Application Tip

Connect with us to talk about your project

Equity is the fair distribution of opportunities, power and resources to meet the needs of all people, regardless of age, ability, gender or background.1 Age-friendly communities intentionally plan to reduce inequities faced by older adults. The older adult population is a diverse group, and intersecting identities contribute to unique experiences and needs. Policies, programs, and services must be developed in partnership with—and respond to the needs of—population groups most impacted by systemic inequities.2 Applying an equity lens means asking who will benefit from a policy, program, or service, but also who may be excluded from the benefits and why.3

1 City for All Women, ‘Advancing Equity and Inclusion: A Guide for Municipalities.’ 2 BCHC, ‘Applying an Equity Lens in Age-friendly Communities Planning.’ 3 PlanH, ‘Supporting Equity in Planning and Policy Action Guide.’


Applications will be accepted until 11:59 pm Pacific Time on July 28, 2023.

July 28, 2023

Funding Decision

All applicants will receive notification by September 2023.

Late September 2023

Project Start/End

Projects will start and finish between October 15, 2023 – November 2023.

October 15, 2023 –
November 2023

4.1 How to Apply

Please note: this is not the application form.
The online application and workplan/budget template can be found here.

4.2 Application Review

Proposals will be assessed on the eligibility of applicant and proposed expenses, and connection between project activities and objectives stated in this application guide. 

As you will see within the application section where you will describe your plan/project, you will be asked about important principles for consideration in AFC planning and projects that are related to: 

  • Being community driven (i.e., based on previous work in your community/based on what is important to people within your community);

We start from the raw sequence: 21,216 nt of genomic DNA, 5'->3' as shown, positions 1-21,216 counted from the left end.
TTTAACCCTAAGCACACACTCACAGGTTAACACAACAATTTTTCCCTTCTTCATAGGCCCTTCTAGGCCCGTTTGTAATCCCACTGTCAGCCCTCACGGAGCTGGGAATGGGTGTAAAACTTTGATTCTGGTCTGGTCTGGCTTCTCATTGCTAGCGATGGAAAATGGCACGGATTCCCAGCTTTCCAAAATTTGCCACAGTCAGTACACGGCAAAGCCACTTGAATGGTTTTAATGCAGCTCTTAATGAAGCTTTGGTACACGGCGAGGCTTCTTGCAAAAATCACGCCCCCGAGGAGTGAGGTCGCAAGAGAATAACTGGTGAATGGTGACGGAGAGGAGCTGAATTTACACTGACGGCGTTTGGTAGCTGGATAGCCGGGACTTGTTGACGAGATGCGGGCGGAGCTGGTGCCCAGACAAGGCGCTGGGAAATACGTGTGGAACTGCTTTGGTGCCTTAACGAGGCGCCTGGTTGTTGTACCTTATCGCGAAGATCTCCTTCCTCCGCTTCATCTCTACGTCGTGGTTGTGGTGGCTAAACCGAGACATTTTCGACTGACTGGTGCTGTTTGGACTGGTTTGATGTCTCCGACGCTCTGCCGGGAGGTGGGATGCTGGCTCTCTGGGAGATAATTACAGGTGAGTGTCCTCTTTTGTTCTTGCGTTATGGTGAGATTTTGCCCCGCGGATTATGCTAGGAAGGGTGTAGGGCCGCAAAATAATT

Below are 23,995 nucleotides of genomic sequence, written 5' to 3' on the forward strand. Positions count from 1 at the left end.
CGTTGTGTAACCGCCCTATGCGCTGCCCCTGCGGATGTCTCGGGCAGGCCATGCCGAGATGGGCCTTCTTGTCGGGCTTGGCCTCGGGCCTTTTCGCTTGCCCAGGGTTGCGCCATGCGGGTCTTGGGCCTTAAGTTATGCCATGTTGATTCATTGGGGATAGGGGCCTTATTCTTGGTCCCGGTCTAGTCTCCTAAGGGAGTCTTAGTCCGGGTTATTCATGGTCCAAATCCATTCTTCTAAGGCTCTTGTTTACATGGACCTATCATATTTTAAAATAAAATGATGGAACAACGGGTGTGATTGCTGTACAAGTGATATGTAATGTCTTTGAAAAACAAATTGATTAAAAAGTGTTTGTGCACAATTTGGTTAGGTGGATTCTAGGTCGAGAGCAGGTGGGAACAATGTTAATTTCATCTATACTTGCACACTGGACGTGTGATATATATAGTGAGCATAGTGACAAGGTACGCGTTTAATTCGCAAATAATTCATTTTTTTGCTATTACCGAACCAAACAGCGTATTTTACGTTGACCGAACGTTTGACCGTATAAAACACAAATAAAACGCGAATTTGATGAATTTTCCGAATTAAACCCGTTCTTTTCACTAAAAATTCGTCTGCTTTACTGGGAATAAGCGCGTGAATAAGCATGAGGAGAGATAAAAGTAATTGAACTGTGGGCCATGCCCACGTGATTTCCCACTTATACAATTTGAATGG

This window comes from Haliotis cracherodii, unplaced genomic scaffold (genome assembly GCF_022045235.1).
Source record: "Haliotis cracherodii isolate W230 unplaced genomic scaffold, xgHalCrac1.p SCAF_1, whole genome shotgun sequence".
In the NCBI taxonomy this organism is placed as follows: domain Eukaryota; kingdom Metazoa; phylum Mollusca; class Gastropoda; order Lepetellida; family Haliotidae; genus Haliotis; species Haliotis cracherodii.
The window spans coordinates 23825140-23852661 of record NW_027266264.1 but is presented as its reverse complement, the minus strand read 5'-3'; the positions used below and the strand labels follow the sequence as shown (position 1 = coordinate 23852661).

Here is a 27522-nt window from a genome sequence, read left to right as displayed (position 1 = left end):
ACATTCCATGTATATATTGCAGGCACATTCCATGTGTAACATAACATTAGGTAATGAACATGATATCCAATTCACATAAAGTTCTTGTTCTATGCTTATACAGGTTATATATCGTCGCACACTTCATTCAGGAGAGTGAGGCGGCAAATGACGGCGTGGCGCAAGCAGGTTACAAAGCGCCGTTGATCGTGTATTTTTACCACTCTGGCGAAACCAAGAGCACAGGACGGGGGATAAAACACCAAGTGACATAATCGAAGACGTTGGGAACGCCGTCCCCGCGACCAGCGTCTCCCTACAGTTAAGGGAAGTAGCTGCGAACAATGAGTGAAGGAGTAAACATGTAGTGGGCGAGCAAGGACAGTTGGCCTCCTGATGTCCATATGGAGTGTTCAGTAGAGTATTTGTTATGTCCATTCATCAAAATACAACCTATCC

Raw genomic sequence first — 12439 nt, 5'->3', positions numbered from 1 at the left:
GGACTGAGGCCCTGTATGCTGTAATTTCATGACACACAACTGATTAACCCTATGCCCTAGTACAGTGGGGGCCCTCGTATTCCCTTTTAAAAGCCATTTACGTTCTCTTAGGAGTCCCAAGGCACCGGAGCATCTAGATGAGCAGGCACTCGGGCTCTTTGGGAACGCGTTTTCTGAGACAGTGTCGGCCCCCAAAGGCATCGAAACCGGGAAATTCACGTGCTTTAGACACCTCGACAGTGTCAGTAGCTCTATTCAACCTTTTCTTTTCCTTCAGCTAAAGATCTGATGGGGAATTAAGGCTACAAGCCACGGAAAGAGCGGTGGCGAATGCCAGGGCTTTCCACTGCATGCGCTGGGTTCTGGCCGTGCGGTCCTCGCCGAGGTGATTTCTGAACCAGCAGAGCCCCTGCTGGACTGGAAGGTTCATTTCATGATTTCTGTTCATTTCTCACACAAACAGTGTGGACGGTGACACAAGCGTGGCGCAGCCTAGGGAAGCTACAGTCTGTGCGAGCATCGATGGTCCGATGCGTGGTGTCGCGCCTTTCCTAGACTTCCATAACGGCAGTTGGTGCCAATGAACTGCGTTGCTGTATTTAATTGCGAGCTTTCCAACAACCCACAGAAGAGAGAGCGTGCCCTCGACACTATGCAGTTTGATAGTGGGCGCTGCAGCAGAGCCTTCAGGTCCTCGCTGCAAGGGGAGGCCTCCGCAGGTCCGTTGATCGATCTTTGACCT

• Being sustainable (to be able to act and continue beyond the funding period/make changes over time); 
  • Demonstrating multi-sectoral partnerships (see Background & Context above); 
  • The use of an equity lens (see Program Streams above); 
  • Participation of older adults throughout all phases of planning/projects (a component of equity);
  • Reflect Provincial Health Promotion Priorities for older adults (See pages 9 – 10 of this guide)
  • How you will know if your plan/project is successful and how you will track progress. For example:
  • You could describe how you will collect the feedback of the community members who attend an event; or
  • You might have an evaluation plan for the initiative that you can share with us. 
  • Note that it is important to apply an equity lens to your evaluation plan.   

To ensure a distribution of grant funding across the province, the Health Authority region of each proposal will be considered as part of the review process, with priority given to communities with no prior AFC funding and small/rural communities, along with the principles outlined above.  

Communities are encouraged to reach out to grants@bchdealthycommunities.ca to learn about the grant-making process and decision criteria or to set up an application consultation call.

4.3 Project Learning & Reflection Process

We will schedule an onboarding call with Stream 1 – Planning grant recipients to introduce ourselves and determine how we can best support your team. This call is not required for Stream 2 – Projects grant recipients, but they may request an onboarding or strategy call at any time.

Final Reports
All grant recipients are required to complete a final report at the end of the project. The questions in the final report are similar to the application form and will be available in the Spring of 2024. Our team is committed to incorporating culturally safe practices into our evaluation approaches. We will strive to co-create relevant learning and reflection tools in partnership with communities whenever possible.

4.4 Application Requirements